Stack Overflow Analysis of JavaScript Framework Trends
Written by Janet Swift   
Monday, 15 January 2018

An analysis of JavaScript frameworks based on the proportion of new questions asked about them on Stack Overflow claims that they share a pattern of a quick ascent in popularity followed by a steady decline in interest.

For a blog post describing this as a "brutal lifecycle", Ian Allen used the Stack Overflow Trends tool and some of Stack Overflow's traffic data with a selection of UI frameworks. 

This isn't the first time JavaScript frameworks have been scrutinized. When the  interactive trends tool made its debut in May 2017, David Robinson used JavaScript frameworks in the examples he cited. His comment made then about a similar set of technologies was:

Smaller web frameworks show a brutal life cycle, where some show rapid growth then decline over the span of a few years. 

Because you can't see what is happening if you chart all the packages together as the occupy very different part of the scale range Allen split them into two groups of larger frameworks (i.e jQuery, Angular.js, Angular 2+ and React):



and smaller ones (i.e. Backbone, Knockout, Ember and Vue.js).


 Commenting on this chart Allen writes:

There appear to be two major phases in JavaScript framework usage. There appears to be a quick ascent, as the framework gains popularity and then a slightly less quick but steady decline as developers adopt newer technologies.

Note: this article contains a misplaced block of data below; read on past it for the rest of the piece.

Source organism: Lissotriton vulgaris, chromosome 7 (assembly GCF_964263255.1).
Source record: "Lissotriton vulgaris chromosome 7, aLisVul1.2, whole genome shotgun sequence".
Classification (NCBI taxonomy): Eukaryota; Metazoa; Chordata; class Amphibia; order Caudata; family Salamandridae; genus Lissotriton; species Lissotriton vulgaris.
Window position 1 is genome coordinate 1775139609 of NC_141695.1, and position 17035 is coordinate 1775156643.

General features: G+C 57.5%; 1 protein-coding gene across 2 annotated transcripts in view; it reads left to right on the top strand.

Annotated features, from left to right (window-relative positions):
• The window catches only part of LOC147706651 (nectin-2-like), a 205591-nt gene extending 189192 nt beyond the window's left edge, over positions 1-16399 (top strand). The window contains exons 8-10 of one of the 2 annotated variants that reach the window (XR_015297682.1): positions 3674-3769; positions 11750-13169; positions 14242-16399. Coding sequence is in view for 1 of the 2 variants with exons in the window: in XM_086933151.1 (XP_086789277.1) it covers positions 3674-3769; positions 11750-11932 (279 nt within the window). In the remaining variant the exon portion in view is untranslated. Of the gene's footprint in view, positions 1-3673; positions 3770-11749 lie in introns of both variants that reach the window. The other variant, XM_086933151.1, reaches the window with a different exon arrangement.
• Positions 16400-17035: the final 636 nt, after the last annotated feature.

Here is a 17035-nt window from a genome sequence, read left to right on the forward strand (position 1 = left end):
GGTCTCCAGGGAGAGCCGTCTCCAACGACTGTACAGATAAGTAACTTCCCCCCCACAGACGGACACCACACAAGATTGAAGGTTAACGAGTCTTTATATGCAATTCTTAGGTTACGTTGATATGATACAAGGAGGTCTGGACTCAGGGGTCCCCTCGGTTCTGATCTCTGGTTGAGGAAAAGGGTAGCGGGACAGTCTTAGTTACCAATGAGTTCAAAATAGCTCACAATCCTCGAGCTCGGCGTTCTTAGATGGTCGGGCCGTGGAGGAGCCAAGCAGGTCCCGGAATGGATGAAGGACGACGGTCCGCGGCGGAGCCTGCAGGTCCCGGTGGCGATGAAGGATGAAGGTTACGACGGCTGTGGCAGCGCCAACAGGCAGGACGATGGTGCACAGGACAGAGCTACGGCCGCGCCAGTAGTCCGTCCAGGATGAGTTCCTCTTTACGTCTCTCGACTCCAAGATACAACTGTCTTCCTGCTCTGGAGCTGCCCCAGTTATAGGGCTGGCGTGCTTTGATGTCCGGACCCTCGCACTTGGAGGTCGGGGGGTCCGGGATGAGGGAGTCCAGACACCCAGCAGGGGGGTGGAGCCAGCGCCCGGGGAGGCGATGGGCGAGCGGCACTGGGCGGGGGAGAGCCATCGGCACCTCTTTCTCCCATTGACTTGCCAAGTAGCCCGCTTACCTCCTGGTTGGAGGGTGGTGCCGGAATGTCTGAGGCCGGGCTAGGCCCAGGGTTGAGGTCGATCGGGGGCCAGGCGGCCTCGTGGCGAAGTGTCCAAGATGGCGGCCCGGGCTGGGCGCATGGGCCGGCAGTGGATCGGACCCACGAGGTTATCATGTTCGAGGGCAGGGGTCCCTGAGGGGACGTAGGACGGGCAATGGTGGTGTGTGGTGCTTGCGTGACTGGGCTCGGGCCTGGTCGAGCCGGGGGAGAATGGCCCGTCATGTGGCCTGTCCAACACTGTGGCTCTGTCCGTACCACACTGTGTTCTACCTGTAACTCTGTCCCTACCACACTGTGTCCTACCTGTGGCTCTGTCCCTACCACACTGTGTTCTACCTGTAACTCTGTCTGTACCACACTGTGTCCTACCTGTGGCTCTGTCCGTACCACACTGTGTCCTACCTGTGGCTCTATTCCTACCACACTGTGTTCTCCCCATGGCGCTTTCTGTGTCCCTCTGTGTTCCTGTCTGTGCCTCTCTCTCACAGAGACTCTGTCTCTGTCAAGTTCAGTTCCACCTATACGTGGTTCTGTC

Looking for factors that influence a developer's interest in a particular framework Allen did a further analysis putting developers into groups based on the tag they visited most using one year of Stack Overflow Traffic:


It's worth noting the scale on the x-axis - it goes up to 6% in each case and getting over 3% is pretty rare. Remarking on the strong relationship of Angular to TypeScript reminds us that Angular (although not AngularJS) is written in TypeScript.

Other points made in the blog post are:

  • Angular and React are by far the most popular across the board, no matter the technology used. It makes sense that they are the clear frontrunners, supported by two of the biggest and most influential companies in tech. Just looking at those two frameworks, Angular is more visited amongst C#, Java, and (to a degree) PHP developers, whereas React is more popular with Rails, Node.js, and Python developers.

  • There are a couple of interesting observations when we look at some of the less popular tags. Ember.js and Ruby on Rails share a disproportionately strong relationship compared to other technologies. This marriage could be due to some of the philosophical similarities between the two frameworks. Ember was created by Yehuda Katz, a member of the Ruby on Rails core team. 

  • Unsurprisingly, Knockout.js receives disproportionately more traffic by C# developers, most likely since Knockout is also a Microsoft technology.

  • PHP is also an interesting case. It is designed for and primarily used for web development, but PHP developers are not visiting many Angular or React questions (and not too many to JavaScript frameworks as a whole), but visit a disproportionate amount of Vue.js questions.